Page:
Explore other barriers to desire

Sure, hot flashes might be to blame, but keep in mind that other factors common in midlife can drain your sex drive. Stress, tension, bad sleep, anxiety or depression, or increased distress in your partnership can all take a toll on your sex life and even your relationship when your clothes are on. “Those really need to be addressed if at all possible,” Queen says. “Simply having a good attitude about sex in general may not be enough to tackle those kinds of barriers.” 

Prioritizing self-care (staying hydrated, getting more sleep, and exercising, to name a few) can make a big difference in supporting your body during this time. Your primary care doc or gyno are great places to start if you need support, and it’s never a bad idea to talk to your therapist.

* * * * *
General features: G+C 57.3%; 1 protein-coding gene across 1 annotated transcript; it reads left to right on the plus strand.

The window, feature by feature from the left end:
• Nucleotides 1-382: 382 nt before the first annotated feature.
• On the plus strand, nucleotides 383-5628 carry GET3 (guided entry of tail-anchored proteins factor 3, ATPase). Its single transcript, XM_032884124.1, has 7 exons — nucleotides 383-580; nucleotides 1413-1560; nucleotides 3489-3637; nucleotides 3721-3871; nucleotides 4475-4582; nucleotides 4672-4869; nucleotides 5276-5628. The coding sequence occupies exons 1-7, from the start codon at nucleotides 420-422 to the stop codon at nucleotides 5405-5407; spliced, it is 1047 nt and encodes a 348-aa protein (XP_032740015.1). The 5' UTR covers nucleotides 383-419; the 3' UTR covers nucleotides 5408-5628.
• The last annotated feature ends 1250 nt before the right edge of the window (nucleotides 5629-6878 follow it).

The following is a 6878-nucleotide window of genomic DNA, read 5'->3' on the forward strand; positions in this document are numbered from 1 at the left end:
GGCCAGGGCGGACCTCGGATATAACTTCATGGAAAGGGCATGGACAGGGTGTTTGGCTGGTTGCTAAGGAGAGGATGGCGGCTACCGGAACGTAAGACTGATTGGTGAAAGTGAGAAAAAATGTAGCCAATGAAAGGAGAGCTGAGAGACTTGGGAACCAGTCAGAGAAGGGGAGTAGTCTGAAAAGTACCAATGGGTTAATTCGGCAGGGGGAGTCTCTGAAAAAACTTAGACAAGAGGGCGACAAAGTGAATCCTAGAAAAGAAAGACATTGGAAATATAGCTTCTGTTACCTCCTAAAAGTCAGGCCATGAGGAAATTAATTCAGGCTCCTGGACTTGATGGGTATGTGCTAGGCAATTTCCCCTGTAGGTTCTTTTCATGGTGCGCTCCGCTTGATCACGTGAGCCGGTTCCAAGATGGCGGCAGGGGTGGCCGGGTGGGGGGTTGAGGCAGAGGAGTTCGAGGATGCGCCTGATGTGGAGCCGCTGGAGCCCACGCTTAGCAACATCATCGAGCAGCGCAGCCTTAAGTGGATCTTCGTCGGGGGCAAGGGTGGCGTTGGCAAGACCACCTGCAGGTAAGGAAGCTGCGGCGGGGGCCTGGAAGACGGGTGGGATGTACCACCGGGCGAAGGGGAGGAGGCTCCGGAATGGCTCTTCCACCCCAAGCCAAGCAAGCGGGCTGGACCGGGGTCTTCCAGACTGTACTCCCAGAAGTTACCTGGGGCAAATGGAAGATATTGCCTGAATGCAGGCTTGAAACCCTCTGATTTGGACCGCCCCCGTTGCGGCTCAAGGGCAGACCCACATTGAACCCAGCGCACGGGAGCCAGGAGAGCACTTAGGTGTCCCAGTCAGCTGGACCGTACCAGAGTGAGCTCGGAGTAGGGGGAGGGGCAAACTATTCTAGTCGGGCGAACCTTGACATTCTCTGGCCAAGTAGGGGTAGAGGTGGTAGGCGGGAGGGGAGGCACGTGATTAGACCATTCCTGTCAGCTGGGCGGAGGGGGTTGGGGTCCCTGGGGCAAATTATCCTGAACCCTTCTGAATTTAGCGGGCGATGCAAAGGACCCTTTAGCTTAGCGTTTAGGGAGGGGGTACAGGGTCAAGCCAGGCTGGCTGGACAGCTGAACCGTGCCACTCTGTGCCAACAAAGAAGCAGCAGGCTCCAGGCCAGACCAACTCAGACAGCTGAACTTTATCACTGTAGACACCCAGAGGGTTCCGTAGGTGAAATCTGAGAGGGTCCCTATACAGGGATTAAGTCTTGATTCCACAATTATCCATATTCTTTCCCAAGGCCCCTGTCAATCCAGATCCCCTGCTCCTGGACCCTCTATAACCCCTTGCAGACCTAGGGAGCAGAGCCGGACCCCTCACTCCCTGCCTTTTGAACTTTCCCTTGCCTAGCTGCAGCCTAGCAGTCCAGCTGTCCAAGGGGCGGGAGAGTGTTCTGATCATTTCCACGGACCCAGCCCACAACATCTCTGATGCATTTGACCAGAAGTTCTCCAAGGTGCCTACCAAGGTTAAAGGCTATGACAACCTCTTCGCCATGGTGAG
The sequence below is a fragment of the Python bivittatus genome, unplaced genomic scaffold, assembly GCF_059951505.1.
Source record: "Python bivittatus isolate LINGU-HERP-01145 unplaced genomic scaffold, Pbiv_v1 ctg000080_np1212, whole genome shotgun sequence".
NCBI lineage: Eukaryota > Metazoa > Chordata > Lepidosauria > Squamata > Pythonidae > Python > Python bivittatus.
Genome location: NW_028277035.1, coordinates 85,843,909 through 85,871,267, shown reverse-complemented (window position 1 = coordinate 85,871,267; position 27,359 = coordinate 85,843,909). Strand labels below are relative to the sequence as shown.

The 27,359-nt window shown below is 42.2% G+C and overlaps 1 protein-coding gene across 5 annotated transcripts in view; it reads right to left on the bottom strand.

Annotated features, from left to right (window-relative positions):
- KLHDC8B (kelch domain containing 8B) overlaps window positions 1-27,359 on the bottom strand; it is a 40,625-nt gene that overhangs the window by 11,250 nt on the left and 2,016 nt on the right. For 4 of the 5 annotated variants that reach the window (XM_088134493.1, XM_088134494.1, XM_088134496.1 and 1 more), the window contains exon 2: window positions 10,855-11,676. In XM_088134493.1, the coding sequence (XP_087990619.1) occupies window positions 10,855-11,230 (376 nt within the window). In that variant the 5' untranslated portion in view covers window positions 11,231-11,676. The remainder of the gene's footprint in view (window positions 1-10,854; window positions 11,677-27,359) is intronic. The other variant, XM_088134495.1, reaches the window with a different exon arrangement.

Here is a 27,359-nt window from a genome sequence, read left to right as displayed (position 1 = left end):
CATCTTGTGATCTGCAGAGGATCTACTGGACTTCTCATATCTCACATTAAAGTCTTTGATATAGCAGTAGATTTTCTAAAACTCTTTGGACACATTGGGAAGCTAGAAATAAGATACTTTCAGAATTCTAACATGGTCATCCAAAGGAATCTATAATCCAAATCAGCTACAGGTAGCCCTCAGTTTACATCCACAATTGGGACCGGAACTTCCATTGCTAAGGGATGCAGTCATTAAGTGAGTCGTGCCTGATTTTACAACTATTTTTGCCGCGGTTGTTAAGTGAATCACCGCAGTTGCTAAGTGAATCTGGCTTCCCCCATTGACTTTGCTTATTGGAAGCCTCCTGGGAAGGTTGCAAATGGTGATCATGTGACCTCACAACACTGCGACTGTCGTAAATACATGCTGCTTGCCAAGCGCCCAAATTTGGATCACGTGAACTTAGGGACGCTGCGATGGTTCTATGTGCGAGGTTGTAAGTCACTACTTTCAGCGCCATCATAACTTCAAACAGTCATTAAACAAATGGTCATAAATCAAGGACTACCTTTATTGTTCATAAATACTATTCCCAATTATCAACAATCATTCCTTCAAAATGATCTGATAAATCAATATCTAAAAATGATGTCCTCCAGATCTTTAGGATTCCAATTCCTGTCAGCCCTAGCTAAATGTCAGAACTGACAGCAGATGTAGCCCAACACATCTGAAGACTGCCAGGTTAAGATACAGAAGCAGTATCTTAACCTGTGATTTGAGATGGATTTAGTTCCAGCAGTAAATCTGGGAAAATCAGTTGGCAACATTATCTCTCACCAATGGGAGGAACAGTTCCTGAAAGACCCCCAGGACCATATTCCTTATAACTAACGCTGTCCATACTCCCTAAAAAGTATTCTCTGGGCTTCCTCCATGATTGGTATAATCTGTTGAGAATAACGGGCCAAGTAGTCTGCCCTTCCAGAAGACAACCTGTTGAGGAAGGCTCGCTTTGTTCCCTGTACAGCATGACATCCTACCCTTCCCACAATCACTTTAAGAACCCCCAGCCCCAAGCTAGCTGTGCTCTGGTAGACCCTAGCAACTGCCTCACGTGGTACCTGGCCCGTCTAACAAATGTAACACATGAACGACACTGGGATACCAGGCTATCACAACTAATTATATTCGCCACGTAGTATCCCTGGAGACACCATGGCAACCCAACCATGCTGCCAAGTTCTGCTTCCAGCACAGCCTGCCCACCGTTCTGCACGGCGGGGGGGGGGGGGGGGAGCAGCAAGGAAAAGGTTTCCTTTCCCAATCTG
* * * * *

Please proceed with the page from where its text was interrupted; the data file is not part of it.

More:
One important note: If you’ve already been diagnosed with anxiety or depression and take meds for it, know that some meds are known libido disruptors. “Speak to your doctor if you think that’s a factor,” says Queen. 

How to increase sex drive during menopause

Keeping eroticism alive for yourself can also involve masturbation, erotic literature, audio, toy play, sexy movies, pornography — whatever reminds you of sexiness and gets you going. For some, embodiment via massage works very well. “Any and all of this can also be shared with your partner, and they can also support you with sexy texts or notes, expressions of love and desire, and support about any emerging body image issues,” says Queen. “But tell them what you need and want so they don’t swamp you with sexy talk that feels overwhelming to you.”